Santa Monica, California, used to rely heavily on water imported from the northern part of the state. But now less than half the coastal city’s water is imported, which spared the community from the state’s mandatory outdoor water restrictions that began at the beginning of June.
“That doesn’t mean we’re just sitting around doing nothing,” said Santa Monica’s water resources manager, Sunny Wang. “We’re looking at increasing our conservation efforts.”
Standing at a water treatment plant a block from the ocean, Wang said the plant can process half a million gallons of water runoff every day. But since rain is a little sparse these days, Wang said, the city decided to start using saltwater.
“We also installed a saline infiltration gallery over on the other side of the pier … to fully utilize the treatment capacity here when stormwater urban runoff isn’t that available,” he said.
In 2013, half of Santa Monica’s water was imported, Wang said. By next year, it’ll be just 10%. Plus, local water is cheaper than imported water. Wang said Santa Monica water bills are 20% to 40% lower than those of nearby cities.
“Ten, 20, 30 years out, we’re going to be way under” imported water costs historically, he said.
Not every place can do what Santa Monica can. The city has great access to saline water. Ratepayers will pay back the loans used on the more than $200 million investment, but Wang said the relatively affluent city’s water agency had the money upfront.
Other places are also conserving and innovating, so they don’t have to import water at all, including one that has no choice. The roughly 4,000 people living on touristy Catalina Island are so remote that importing water isn’t an option.
The mayor of the city of Avalon, Anni Marshall, has lived on Catalina for 37 years. In the last drought, she said, the reservoir was about 11% full.
“And most of us don’t have yards,” Marshall said. “Basically, we sacrificed by reducing our personal water consumption by 40%.”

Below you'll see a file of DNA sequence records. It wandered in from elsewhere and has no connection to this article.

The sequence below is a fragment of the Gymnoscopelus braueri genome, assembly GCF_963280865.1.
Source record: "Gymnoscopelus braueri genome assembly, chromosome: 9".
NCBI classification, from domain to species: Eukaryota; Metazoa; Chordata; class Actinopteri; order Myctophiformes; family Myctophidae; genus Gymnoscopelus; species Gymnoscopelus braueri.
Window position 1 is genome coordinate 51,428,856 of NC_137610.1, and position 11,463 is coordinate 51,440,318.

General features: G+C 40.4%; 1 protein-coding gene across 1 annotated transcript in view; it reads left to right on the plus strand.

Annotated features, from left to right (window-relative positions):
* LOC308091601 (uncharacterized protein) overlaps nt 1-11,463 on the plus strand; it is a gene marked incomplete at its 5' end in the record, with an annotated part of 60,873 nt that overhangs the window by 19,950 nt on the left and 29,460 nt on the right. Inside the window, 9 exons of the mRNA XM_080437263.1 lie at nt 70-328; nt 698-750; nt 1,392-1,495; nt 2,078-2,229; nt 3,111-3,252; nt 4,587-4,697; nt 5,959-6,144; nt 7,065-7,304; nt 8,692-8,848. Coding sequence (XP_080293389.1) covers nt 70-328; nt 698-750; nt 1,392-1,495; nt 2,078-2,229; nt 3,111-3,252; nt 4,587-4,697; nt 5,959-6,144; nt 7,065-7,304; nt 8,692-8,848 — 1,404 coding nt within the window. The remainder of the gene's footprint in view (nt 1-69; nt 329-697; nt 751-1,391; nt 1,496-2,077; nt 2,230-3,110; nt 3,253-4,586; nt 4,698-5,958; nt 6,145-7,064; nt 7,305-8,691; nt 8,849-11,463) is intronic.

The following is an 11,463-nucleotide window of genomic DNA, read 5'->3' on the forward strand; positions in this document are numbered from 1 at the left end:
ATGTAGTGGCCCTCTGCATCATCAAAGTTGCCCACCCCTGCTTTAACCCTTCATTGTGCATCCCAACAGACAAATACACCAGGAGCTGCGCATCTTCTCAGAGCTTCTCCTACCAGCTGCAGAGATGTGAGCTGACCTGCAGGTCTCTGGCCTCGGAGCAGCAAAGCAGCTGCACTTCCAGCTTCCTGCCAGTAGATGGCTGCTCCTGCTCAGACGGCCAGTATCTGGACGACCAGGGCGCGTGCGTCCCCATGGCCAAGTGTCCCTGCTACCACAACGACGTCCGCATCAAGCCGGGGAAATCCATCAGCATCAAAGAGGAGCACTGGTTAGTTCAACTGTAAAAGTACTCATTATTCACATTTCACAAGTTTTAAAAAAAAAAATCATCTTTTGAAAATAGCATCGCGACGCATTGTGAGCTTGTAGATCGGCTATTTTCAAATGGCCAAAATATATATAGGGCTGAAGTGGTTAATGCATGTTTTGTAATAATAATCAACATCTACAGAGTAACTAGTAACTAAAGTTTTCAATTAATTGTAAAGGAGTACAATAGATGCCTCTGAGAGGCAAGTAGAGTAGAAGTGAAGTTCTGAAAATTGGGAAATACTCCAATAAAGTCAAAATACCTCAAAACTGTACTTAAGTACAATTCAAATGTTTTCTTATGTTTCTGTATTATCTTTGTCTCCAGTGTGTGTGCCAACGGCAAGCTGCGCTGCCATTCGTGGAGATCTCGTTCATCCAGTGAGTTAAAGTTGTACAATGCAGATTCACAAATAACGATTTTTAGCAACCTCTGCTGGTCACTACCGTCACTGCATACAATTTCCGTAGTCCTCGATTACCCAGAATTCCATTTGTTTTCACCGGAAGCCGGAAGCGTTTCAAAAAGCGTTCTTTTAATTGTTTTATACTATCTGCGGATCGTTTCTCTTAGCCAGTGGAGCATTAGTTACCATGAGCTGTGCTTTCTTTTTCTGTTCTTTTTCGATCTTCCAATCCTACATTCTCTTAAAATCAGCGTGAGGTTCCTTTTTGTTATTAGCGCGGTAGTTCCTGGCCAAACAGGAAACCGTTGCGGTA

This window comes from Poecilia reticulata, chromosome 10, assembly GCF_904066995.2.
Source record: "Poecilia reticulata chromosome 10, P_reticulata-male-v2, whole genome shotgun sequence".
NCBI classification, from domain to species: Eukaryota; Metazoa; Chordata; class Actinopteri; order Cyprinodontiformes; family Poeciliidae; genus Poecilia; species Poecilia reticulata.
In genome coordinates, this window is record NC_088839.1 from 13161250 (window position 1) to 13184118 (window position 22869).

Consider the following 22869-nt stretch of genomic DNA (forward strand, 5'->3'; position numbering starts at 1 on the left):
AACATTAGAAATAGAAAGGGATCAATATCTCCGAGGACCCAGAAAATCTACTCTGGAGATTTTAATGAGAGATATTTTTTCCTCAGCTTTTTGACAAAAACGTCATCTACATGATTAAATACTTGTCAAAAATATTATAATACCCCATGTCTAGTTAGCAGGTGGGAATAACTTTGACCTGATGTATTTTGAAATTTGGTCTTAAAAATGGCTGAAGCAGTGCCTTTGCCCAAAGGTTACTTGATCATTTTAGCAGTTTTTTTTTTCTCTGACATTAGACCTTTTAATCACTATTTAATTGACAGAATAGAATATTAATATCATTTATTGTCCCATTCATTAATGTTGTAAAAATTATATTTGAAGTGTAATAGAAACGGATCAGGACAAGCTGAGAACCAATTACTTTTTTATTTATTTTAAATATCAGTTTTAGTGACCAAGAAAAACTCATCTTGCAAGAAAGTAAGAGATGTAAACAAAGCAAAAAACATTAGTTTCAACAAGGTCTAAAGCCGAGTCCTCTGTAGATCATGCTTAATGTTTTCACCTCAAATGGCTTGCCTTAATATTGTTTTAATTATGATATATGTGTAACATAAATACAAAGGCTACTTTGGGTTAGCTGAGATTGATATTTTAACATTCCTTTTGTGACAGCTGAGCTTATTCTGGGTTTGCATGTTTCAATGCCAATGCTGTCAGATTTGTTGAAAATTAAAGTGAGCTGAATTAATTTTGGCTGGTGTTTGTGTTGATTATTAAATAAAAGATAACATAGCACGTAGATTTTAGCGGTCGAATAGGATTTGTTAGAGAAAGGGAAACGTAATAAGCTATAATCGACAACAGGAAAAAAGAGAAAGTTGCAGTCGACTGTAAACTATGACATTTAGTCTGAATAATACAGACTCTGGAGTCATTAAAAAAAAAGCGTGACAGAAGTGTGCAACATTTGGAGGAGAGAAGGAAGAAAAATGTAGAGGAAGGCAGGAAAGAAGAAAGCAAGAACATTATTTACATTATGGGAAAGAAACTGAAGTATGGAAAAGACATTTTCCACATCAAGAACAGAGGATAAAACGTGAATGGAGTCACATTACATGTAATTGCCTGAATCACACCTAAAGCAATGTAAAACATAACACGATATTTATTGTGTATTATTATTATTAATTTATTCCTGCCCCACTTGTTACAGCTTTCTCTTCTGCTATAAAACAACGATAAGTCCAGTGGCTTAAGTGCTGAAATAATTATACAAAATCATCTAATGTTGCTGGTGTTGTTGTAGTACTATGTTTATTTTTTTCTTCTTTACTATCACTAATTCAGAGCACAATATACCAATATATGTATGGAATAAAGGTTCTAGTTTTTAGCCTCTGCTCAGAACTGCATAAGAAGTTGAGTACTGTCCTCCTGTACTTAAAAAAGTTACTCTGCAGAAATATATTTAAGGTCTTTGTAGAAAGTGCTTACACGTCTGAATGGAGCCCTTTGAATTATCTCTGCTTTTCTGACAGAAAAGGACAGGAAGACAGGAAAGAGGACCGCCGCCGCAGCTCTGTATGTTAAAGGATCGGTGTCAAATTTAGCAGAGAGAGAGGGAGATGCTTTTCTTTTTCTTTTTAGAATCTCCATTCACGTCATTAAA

Marshall said she used to take showers standing over a bucket, using the water for her plants, and she did fewer loads of laundry.
“Now the tables have kind of turned. I feel so bad for the state of California, but I’m very happy for Catalina Island,” she said.
That’s because in 2016, Catalina invested in a second desalination plant, which turns saltwater into freshwater. Together the plants now process nearly 250,000 gallons of water per day, which is about 40% of the island’s drinking water.
“Before we relied heavily on desal, Catalina used to be the first in going into drought restrictions. Now that we rely so heavily on desal production, we’re at the back of the pack,” said Brian Leventhal, who represents the plants’ operator, Southern California Edison.
On top of that, most of the toilets on Catalina use saltwater, and some of the fire hydrants spit out saltwater. Edison is also working on adding another saltwater well to make more usable water at the plants.
“It’s completely drought resistant, as opposed to groundwater resources, which require rain,” Leventhal said.
The downside is desalination is one of the more costly ways to get freshwater. But Marshall said expensive water is better than no water at all.
“We’re all tickled to death that we have it or we would be looking at what the rest of the state is looking at,” she said.
The rest of the state is looking at worsening drought restrictions as the hot, dry summer drags on. The state has already banned watering decorative grass at businesses and subdivision common areas. State leaders say if residents don’t cut back, more restrictions could be on the horizon.